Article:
Wednesday, November 5, 2008

A crash bug found in iPhone & every Apple devices

Apple is taking yet another major hit, after a revelation on how vulnerable actually is the iPhone's Mac OS, and now a shocking bug has been revealed.

The man who found the bug is Piergiorgio Zambrini, the 38-year-old Italian systems engineer who created Ziphone, the first widespread application to unlocked iPhones. Zambrini explained the bug to (found via BGR), which then tested it and indeed proven:

"The bug Zambrini found is in the audio portion of Apple's video format. Knowing the bug exists, someone could write a program that incorporates the bug into a video file and trigger a crash whenever an iPhone attempts to run that file." even has a video demo on how the bug works, click on this link to view it. "The fact that it's in a video file isn't really surprising to me," says Cameron Hotchkies, a reverse engineer and Apple expert at TippingPoint. "I'm actually surprised that it's crashing the device rather then crashing the Web browser because that means he's got a kernel vulnerability in the iPhone."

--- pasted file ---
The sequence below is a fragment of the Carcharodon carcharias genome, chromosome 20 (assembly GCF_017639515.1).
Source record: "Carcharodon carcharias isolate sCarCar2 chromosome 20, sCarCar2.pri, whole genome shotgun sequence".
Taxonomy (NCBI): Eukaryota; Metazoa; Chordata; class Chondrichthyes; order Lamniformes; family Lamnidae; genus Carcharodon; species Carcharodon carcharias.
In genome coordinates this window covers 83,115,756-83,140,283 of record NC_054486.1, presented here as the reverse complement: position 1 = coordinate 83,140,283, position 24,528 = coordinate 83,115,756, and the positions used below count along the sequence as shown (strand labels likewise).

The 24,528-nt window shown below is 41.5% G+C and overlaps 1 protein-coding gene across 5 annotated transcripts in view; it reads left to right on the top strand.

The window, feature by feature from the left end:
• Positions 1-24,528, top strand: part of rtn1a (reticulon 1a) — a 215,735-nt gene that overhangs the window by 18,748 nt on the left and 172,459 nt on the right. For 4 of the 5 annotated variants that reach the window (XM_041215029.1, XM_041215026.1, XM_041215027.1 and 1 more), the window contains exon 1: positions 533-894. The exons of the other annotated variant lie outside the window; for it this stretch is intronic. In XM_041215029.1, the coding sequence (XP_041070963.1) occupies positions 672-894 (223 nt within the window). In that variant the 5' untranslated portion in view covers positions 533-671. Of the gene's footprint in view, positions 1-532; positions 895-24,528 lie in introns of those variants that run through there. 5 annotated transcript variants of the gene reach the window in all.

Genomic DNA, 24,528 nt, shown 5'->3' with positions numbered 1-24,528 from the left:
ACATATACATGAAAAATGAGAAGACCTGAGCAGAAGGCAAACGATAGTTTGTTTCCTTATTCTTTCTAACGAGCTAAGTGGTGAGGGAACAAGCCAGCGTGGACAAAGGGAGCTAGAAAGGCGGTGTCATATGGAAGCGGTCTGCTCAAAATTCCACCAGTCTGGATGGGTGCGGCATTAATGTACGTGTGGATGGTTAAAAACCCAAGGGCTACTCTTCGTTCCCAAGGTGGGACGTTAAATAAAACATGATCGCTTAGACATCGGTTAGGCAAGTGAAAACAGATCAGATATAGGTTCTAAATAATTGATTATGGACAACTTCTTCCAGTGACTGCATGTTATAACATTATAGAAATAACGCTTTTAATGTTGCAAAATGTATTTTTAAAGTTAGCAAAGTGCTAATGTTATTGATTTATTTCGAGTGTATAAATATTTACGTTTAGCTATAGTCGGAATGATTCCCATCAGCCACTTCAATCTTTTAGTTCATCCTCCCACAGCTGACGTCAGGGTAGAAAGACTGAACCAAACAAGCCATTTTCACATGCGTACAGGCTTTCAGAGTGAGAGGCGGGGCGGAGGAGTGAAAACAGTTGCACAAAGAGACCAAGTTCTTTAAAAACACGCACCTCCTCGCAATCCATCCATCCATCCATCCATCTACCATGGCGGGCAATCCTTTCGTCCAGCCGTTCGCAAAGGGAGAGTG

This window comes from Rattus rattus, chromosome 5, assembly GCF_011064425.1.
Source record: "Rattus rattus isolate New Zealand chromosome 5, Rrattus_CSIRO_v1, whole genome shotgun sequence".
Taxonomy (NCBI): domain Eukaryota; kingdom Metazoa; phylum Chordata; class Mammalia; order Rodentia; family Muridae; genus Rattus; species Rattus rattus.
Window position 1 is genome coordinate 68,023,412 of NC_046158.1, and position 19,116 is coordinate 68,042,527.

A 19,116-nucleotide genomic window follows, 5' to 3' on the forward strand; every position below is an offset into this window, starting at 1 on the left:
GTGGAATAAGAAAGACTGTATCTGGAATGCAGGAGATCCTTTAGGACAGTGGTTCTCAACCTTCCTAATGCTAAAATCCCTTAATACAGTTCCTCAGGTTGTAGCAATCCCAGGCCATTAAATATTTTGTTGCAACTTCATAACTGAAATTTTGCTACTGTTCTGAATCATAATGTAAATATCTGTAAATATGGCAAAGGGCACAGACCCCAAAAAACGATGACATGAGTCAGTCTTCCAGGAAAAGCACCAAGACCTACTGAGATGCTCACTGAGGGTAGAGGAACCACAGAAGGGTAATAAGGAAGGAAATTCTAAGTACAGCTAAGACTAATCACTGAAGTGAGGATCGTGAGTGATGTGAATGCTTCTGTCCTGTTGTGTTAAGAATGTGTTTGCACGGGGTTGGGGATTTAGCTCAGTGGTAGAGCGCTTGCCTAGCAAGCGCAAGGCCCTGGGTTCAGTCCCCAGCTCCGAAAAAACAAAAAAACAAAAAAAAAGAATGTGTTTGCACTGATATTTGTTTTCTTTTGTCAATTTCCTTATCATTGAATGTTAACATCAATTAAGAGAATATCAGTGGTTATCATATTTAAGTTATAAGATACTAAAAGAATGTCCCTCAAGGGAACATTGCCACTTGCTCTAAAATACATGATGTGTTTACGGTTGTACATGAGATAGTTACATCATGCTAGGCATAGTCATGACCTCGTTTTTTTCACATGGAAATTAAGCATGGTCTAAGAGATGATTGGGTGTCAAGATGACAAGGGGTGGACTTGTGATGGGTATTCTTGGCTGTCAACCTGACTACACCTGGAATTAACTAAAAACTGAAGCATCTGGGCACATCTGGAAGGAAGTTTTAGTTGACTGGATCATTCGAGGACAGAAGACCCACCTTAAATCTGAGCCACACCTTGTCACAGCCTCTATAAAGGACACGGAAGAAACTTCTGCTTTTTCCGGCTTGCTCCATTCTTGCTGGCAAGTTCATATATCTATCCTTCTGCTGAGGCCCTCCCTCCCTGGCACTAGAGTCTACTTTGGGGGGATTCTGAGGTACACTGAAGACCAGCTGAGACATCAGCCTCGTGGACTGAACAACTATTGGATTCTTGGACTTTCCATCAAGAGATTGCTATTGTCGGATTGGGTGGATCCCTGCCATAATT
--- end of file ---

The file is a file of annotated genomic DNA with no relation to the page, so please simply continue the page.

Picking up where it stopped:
What is more panicking about this bug, is that it can also crash other Apple devices like the iPods & Macs! The bug, which is located in a shared code library that is used across most Apple operating systems and some Linux ones as well, doesn't appear to cause any permanent damage, but immediately sends the device into a panic that leads to a lengthy reboot.

Zambrini told that he spotted the bug in July, and sent an e-mail to Jobs explaining what he found. Zambrini says he hasn't yet contacted Apple's security response team. informed an Apple spokesman about the flaw and is still awaiting an official comment.

Zambrini planned to publish news about the bug Monday--although he's saving the technical details for Apple, he says--at least for now.

Even though Zambrini has made a fortune with his iPhone-unlocking software site; in his best day Ziphone can received more than $10,000 in donations, he says. And these days he charges advertisers $4,000 a month to display a banner ad. But then, Zambrini may change his mind because someone might be willing to pay for the bug technical details.

According to TippingPoint, a computer security company that pays for such vulnerabilities, an undisclosed flaw like the one Zambrini found can fetch a price on the open market from a few thousand to tens of thousands of dollars.

Sigh... Now I wish I shouldn't have skipped those computer programming classes, otherwise I could find bugs and sell 'em at expensive price to Steve Jobs. Yea, I wish! ~LOL~

[blogged with my Treo 750v]

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